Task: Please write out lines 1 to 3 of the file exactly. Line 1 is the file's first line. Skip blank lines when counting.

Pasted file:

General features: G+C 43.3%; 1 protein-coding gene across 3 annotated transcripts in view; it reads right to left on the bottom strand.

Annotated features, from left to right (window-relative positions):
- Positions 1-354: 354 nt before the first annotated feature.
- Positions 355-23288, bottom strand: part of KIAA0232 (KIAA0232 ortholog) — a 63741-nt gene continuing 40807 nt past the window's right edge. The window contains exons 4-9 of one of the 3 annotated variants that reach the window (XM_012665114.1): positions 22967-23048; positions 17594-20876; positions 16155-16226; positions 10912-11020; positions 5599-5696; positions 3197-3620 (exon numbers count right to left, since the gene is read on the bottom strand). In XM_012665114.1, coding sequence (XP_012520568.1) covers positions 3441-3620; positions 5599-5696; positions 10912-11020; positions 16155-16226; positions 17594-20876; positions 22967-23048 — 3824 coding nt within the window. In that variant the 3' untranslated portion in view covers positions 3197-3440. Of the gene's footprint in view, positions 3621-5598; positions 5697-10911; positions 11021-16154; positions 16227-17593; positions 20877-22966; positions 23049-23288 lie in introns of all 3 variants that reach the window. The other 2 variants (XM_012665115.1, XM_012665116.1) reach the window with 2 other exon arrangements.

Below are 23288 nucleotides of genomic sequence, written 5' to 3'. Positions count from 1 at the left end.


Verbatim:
General features: G+C 43.3%; 1 protein-coding gene across 3 annotated transcripts in view; it reads right to left on the bottom strand.

Annotated features, from left to right (window-relative positions):
- Positions 1-354: 354 nt before the first annotated feature.